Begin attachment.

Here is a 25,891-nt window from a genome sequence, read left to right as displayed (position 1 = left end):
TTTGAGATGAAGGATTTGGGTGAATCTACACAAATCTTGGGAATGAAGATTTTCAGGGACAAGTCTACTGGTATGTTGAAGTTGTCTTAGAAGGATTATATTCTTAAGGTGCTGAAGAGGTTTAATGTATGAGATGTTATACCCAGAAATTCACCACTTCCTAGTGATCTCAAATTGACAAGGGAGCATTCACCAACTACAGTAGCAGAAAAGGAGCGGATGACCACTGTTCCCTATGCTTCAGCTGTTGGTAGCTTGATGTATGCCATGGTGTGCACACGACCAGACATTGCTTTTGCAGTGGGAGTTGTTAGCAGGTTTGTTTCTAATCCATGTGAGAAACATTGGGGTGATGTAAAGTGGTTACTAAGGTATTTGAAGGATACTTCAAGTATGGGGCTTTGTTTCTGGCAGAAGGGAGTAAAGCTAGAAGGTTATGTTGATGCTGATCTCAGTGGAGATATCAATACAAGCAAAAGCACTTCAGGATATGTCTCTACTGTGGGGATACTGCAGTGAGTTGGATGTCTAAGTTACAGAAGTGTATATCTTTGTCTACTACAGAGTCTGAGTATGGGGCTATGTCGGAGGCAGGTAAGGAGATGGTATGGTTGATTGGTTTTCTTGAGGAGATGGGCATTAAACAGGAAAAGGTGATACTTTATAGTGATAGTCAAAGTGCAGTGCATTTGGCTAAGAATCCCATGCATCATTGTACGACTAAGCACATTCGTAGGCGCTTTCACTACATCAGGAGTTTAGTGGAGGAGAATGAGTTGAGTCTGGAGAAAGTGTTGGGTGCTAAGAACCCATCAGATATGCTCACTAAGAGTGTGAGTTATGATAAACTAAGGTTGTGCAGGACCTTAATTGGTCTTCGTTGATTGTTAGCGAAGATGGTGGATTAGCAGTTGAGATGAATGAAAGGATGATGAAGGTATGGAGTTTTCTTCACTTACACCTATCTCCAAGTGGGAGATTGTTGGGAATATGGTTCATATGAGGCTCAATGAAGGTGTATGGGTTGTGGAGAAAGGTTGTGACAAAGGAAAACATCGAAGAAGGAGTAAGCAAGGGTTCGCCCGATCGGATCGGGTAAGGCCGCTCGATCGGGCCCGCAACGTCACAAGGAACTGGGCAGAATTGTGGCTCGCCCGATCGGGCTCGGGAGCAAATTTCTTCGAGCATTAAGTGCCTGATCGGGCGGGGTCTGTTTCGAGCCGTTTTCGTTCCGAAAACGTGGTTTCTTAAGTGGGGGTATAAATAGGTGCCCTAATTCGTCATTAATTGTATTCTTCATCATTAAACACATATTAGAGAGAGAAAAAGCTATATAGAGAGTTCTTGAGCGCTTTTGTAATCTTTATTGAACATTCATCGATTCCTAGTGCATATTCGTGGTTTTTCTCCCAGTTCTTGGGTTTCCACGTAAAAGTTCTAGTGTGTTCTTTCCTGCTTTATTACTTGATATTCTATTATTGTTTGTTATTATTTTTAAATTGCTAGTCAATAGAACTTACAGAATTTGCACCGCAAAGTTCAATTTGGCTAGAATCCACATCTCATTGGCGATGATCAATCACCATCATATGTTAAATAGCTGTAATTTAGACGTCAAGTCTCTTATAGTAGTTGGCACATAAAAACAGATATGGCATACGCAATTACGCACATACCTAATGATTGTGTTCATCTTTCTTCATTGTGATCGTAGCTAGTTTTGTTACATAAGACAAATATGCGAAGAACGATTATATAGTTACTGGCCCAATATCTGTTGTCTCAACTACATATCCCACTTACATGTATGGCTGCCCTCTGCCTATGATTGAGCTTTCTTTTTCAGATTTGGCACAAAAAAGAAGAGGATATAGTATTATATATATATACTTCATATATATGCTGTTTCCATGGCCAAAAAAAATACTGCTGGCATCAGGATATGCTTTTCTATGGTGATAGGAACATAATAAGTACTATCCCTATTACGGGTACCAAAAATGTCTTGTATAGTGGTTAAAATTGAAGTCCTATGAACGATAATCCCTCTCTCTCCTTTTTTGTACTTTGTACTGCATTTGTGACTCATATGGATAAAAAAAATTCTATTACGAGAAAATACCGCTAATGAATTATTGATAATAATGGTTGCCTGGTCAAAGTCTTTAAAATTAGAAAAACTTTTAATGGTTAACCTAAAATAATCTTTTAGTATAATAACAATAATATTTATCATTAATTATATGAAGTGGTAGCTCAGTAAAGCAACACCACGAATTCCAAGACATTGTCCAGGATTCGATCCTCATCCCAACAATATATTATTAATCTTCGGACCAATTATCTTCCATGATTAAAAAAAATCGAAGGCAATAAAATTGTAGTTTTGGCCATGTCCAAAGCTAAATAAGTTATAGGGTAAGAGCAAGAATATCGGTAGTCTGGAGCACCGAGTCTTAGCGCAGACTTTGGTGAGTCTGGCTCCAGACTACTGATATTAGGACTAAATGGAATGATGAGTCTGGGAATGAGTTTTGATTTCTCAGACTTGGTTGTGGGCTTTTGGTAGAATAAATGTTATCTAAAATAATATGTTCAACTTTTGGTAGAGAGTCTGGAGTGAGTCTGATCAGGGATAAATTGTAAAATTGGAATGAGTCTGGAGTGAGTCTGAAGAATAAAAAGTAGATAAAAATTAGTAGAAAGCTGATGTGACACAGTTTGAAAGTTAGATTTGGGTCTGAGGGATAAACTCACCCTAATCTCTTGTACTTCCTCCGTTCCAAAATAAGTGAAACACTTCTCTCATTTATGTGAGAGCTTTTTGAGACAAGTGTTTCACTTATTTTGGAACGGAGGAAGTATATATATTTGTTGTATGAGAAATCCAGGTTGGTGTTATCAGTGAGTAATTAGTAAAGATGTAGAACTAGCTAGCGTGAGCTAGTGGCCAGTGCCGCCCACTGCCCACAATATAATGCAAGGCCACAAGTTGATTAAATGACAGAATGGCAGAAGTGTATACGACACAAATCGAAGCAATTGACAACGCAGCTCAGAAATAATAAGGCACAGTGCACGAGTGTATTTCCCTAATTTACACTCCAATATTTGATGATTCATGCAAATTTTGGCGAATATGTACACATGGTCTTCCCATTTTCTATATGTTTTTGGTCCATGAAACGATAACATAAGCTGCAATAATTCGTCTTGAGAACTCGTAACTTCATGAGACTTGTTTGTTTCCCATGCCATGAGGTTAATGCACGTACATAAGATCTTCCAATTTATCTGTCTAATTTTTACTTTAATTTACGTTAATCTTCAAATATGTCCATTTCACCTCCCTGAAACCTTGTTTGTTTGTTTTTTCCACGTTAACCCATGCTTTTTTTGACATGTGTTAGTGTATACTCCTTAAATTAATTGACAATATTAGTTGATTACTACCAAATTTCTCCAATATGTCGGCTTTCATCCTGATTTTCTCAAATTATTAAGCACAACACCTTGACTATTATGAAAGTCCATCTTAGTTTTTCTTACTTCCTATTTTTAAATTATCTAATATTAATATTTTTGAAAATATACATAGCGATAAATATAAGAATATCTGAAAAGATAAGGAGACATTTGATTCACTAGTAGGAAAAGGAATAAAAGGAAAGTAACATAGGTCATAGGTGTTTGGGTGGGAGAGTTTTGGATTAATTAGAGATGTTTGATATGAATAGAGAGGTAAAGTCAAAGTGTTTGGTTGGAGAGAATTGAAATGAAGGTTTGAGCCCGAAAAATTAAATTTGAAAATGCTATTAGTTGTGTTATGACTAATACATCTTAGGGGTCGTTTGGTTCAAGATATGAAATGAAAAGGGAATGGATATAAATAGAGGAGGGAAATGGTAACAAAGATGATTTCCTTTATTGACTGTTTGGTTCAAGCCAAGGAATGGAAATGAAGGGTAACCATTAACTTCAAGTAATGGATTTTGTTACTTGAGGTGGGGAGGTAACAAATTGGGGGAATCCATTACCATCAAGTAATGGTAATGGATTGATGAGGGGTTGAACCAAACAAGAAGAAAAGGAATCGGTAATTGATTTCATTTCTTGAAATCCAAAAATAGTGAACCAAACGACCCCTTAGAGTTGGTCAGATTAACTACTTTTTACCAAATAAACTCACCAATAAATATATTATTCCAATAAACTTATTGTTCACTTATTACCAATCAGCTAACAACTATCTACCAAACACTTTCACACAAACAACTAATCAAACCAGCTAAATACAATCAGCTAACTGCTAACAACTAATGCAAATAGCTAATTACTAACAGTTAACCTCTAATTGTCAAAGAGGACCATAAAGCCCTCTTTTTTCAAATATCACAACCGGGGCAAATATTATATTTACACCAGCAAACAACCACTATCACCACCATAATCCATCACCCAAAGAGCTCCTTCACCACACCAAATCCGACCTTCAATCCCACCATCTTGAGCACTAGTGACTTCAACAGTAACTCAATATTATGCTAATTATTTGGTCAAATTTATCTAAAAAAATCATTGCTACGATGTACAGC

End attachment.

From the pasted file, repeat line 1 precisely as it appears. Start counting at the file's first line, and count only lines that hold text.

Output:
Here is a 25,891-nt window from a genome sequence, read left to right as displayed (position 1 = left end):